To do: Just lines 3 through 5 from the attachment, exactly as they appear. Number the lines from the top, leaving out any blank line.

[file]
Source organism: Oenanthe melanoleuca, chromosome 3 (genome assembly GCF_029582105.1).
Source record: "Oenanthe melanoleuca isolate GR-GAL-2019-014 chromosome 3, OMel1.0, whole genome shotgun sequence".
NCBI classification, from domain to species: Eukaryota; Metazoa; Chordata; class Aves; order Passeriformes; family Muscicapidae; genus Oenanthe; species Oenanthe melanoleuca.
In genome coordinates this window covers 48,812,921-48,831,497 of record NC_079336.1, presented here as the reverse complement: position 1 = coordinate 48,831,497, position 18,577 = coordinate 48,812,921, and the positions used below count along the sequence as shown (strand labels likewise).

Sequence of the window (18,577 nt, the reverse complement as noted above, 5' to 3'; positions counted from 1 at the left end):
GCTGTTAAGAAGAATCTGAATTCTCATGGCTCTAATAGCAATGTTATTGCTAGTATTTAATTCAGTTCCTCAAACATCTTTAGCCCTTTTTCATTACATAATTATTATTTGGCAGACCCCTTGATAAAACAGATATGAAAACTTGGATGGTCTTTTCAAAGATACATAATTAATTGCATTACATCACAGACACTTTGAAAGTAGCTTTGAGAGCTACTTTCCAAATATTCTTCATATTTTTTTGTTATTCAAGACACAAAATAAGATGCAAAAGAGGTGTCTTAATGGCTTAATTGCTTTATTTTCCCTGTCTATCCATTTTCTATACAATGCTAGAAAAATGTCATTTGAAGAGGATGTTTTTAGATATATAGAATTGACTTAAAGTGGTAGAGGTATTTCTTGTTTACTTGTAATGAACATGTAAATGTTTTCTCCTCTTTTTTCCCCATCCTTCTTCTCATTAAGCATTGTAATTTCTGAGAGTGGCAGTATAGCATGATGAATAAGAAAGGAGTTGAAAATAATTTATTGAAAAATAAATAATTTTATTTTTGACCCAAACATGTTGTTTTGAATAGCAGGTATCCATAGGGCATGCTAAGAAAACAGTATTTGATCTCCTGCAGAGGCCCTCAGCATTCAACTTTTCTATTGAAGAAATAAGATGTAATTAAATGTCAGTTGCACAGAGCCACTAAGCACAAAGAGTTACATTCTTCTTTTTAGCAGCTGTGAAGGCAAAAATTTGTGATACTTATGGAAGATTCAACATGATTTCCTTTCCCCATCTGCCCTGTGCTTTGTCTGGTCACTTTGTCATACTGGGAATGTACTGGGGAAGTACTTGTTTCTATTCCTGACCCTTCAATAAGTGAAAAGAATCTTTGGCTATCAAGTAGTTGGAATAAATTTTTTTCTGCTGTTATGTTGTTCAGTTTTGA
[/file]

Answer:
NCBI classification, from domain to species: Eukaryota; Metazoa; Chordata; class Aves; order Passeriformes; family Muscicapidae; genus Oenanthe; species Oenanthe melanoleuca.
In genome coordinates this window covers 48,812,921-48,831,497 of record NC_079336.1, presented here as the reverse complement: position 1 = coordinate 48,831,497, position 18,577 = coordinate 48,812,921, and the positions used below count along the sequence as shown (strand labels likewise).

Sequence of the window (18,577 nt, the reverse complement as noted above, 5' to 3'; positions counted from 1 at the left end):